Dengeki PS2 Interview

Discussion in 'Console' started by ice-9, Jan 25, 2002.

  1. ice-9

    ice-9 Well-Known Member

    Thanks to for the translation, and whoever it was that pointed this article out (elsewhere). It's such a good interview I decided to repost here for everyone's benefit.

    <blockquote><font class="small">In reply to:</font><hr>

    Sega-AM2 producers Yu Suzuki and Hiroshi Kataoka recently went on record with Dengeki PS2 in Japan to discuss the PlayStation2 version of Virtua Fighter 4. Scheduled for release on January 31 in Japan, the game is already being acclaimed as one of the most accurate translations in the history of the series.

    Dengeki PS2: What problems did you encounter when translating Virtua Fighter 4 to the PlayStation2?

    Suzuki-san: There's always problems when translating an arcade game to a console, but we had no significant trouble with the PlayStation2. It's always difficult working on new hardware, but since this was our first PS2 title, we wanted to make our fans proud.

    Dengeki PS2: When did development actually begin on the PS2 version?

    Kataoka-san: We did preliminary research on the PlayStation2 more than a year ago, before the arcade version of Virtua Fighter 4. Actual development began once the arcade version was finished.

    Dengeki PS2: So the translation took about six months then?

    Kataoka-san: About that [smiles..] If we simply wanted a direct port of the arcade version we could have released it in mid-December, it was technically finished then. Since then we've focused on adding new features to the PlayStation2 version, making sure it's 120% done.

    Suzuki-san: There was another arcade project planned, but the staff decided this was our highest priority.

    Dengeki PS2: The training mode in the PlayStation2 version features three separate subsystems; freestyle, trial and command. Can you explain that?

    Kataoka-san: Several members of the development team had their own ideas for the training mode. We decided to include three different styles so we could help people who prefer each style. Many aspects are now visualized including the length of executing a command. That way players won't make timing mistakes. Players can also record a series of moves which the computer will mimic. So you can learn how to avoid and guard against even your best attacks.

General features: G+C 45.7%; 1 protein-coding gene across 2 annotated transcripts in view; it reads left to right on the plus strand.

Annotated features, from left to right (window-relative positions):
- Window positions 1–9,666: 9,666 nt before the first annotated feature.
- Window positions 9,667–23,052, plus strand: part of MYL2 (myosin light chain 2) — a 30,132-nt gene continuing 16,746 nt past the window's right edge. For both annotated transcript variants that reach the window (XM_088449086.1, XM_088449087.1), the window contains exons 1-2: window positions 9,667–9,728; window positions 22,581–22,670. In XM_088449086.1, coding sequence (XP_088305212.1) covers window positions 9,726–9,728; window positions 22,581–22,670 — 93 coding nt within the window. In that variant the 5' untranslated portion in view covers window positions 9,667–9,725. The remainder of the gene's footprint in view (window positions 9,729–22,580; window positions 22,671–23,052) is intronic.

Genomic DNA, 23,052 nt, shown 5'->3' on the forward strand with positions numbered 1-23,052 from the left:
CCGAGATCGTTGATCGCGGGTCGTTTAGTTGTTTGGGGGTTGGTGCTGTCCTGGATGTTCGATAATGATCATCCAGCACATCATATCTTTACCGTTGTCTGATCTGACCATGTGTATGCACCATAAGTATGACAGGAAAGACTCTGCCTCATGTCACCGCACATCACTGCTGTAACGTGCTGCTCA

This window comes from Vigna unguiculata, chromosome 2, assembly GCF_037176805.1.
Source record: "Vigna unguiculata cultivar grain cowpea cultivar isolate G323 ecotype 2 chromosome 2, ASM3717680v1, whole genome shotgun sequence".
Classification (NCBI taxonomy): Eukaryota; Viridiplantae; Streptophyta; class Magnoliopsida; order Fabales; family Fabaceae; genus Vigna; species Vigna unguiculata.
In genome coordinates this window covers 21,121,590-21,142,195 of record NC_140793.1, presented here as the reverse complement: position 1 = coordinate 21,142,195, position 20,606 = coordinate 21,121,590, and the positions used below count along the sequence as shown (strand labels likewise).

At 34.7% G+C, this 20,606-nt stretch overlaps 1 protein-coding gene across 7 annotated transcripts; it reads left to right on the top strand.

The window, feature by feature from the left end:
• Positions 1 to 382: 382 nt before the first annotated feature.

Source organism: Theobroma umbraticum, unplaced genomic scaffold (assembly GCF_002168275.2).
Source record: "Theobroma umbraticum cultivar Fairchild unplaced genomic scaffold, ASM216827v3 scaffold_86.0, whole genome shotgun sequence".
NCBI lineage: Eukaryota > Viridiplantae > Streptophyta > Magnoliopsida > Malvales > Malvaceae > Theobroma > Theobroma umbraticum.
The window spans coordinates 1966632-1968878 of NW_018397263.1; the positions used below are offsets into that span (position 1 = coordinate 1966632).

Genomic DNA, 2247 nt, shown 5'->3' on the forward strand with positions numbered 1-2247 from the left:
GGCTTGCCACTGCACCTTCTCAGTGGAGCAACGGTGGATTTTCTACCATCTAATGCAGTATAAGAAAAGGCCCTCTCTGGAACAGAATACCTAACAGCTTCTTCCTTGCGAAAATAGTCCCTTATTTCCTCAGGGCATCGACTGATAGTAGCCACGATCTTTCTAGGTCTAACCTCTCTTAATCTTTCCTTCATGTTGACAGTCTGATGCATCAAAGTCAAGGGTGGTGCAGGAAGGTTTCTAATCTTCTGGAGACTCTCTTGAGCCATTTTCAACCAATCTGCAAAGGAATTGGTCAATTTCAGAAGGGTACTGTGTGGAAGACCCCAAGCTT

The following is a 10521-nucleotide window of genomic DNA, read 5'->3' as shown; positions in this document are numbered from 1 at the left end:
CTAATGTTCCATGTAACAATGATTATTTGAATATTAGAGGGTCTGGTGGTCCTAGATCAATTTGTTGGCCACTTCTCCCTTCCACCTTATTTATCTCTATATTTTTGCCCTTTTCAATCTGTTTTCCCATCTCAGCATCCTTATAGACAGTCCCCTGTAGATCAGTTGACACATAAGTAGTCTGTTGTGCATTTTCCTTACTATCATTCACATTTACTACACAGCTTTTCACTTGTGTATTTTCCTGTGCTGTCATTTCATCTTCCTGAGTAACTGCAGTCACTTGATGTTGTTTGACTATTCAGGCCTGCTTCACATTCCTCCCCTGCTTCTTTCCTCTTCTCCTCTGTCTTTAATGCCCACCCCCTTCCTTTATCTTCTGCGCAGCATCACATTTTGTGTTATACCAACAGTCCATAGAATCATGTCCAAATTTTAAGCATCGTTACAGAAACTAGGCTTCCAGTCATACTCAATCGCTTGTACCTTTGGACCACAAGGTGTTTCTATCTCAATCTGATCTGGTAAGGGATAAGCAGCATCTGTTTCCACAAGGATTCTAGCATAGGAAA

Dengeki PS2: What was the inspiration behind the 'AI' mode in the PlayStation2 version of VF4?

    Kataoka-san: It's based on something we tried in Virtua Fighter 2. Our programmers liked it so much they dedicated to make it a separate mode this time.

    Suzuki-san: I like to think of the AI mode as involving more thought in terms of the player rather than straightforward action.

    Dengeki PS2: So characters can increase AI levels and become stronger?

    Kataoka-san: While AI levels aren't exactly linked to strength, you can build them up. You can also fight against your friends saved characters in AI mode.

    Suzuki-san: Building your AI levels can help considerably in Kumite mode as well.

    Dengeki: Can your characters raise their AI level or learn new moves by watching replay data?

    Kataoka-san: Yes, your character can learn from replay data in Arcade, Kumite and Versus modes. Your characters can also benefit from replay data of other characters.

    Suzuki-san: Replays from tournaments can provide precious data. I wonder if the exchange of replay data will become popular on the PlayStation2 because of that.

    Dengeki PS2: Like the arcade version, an item collection system is included in the PlayStation2 edition of Virtua Fighter 4. Was that something you originally planned to incorporate?

    Kataoka-san: Yes, for the core VF4 players it provides an extra incentive to practice. It also provides a reward for casual players.

    Suzuki-san: I think it's a great way to enjoy the PlayStation2 with friends and practice your skills. Players can collect items in the versus and sparring modes.

    Dengeki PS2: What do you think is the true charm of the Virtua Fighter series?

    Kataoka-san: I think of Virtua Fighter as a sport. There are people who travel around the world to play in tournaments. People don't consider the strength of the characters anymore, but the strength of the player.

    -- Translation Asst. Tsuno Okashi


    Isn't the AI mode kinda creepy considering the whole basis of Dural was to collect data from the fighters? LOL.
  2. feixaq

    feixaq Well-Known Member

    Thanks for posting the interview. Sounds awesome... can't wait for next week!
  3. ice-9